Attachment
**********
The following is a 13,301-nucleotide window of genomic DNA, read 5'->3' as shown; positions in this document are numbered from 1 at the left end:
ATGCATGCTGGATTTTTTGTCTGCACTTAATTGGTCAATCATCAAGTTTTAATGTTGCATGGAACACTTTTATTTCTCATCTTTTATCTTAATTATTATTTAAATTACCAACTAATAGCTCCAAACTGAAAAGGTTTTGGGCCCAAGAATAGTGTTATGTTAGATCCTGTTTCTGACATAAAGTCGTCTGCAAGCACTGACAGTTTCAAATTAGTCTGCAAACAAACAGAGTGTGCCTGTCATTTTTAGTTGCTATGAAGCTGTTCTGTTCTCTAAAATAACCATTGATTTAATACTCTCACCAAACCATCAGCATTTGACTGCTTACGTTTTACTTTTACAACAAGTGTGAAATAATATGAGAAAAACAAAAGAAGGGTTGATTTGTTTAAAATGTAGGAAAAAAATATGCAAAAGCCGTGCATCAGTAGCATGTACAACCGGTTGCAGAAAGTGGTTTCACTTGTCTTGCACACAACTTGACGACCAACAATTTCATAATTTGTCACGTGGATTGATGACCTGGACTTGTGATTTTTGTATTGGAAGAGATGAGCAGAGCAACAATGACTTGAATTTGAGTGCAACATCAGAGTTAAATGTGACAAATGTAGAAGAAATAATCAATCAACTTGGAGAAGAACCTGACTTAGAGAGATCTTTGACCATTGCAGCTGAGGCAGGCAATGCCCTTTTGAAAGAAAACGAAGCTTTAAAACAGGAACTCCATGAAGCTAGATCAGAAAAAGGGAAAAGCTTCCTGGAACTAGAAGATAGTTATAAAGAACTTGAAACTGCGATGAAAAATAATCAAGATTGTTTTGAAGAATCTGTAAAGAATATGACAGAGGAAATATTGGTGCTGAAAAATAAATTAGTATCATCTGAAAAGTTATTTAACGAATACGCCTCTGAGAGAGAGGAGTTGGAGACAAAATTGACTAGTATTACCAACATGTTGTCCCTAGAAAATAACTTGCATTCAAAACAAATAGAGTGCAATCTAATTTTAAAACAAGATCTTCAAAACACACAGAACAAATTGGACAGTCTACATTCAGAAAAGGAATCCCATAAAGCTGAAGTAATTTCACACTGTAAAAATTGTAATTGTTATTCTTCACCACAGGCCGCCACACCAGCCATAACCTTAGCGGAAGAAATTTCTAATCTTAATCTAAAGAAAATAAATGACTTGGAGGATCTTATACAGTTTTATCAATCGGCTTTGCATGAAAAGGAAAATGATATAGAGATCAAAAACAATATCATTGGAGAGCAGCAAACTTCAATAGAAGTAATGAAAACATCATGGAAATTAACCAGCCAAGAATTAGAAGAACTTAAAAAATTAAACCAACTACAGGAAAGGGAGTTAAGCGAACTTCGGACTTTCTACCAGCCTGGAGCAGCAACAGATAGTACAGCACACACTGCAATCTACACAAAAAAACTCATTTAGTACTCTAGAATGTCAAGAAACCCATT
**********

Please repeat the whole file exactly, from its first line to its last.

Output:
The following is a 13,301-nucleotide window of genomic DNA, read 5'->3' as shown; positions in this document are numbered from 1 at the left end:
ATGCATGCTGGATTTTTTGTCTGCACTTAATTGGTCAATCATCAAGTTTTAATGTTGCATGGAACACTTTTATTTCTCATCTTTTATCTTAATTATTATTTAAATTACCAACTAATAGCTCCAAACTGAAAAGGTTTTGGGCCCAAGAATAGTGTTATGTTAGATCCTGTTTCTGACATAAAGTCGTCTGCAAGCACTGACAGTTTCAAATTAGTCTGCAAACAAACAGAGTGTGCCTGTCATTTTTAGTTGCTATGAAGCTGTTCTGTTCTCTAAAATAACCATTGATTTAATACTCTCACCAAACCATCAGCATTTGACTGCTTACGTTTTACTTTTACAACAAGTGTGAAATAATATGAGAAAAACAAAAGAAGGGTTGATTTGTTTAAAATGTAGGAAAAAAATATGCAAAAGCCGTGCATCAGTAGCATGTACAACCGGTTGCAGAAAGTGGTTTCACTTGTCTTGCACACAACTTGACGACCAACAATTTCATAATTTGTCACGTGGATTGATGACCTGGACTTGTGATTTTTGTATTGGAAGAGATGAGCAGAGCAACAATGACTTGAATTTGAGTGCAACATCAGAGTTAAATGTGACAAATGTAGAAGAAATAATCAATCAACTTGGAGAAGAACCTGACTTAGAGAGATCTTTGACCATTGCAGCTGAGGCAGGCAATGCCCTTTTGAAAGAAAACGAAGCTTTAAAACAGGAACTCCATGAAGCTAGATCAGAAAAAGGGAAAAGCTTCCTGGAACTAGAAGATAGTTATAAAGAACTTGAAACTGCGATGAAAAATAATCAAGATTGTTTTGAAGAATCTGTAAAGAATATGACAGAGGAAATATTGGTGCTGAAAAATAAATTAGTATCATCTGAAAAGTTATTTAACGAATACGCCTCTGAGAGAGAGGAGTTGGAGACAAAATTGACTAGTATTACCAACATGTTGTCCCTAGAAAATAACTTGCATTCAAAACAAATAGAGTGCAATCTAATTTTAAAACAAGATCTTCAAAACACACAGAACAAATTGGACAGTCTACATTCAGAAAAGGAATCCCATAAAGCTGAAGTAATTTCACACTGTAAAAATTGTAATTGTTATTCTTCACCACAGGCCGCCACACCAGCCATAACCTTAGCGGAAGAAATTTCTAATCTTAATCTAAAGAAAATAAATGACTTGGAGGATCTTATACAGTTTTATCAATCGGCTTTGCATGAAAAGGAAAATGATATAGAGATCAAAAACAATATCATTGGAGAGCAGCAAACTTCAATAGAAGTAATGAAAACATCATGGAAATTAACCAGCCAAGAATTAGAAGAACTTAAAAAATTAAACCAACTACAGGAAAGGGAGTTAAGCGAACTTCGGACTTTCTACCAGCCTGGAGCAGCAACAGATAGTACAGCACACACTGCAATCTACACAAAAAAACTCATTTAGTACTCTAGAATGTCAAGAAACCCATT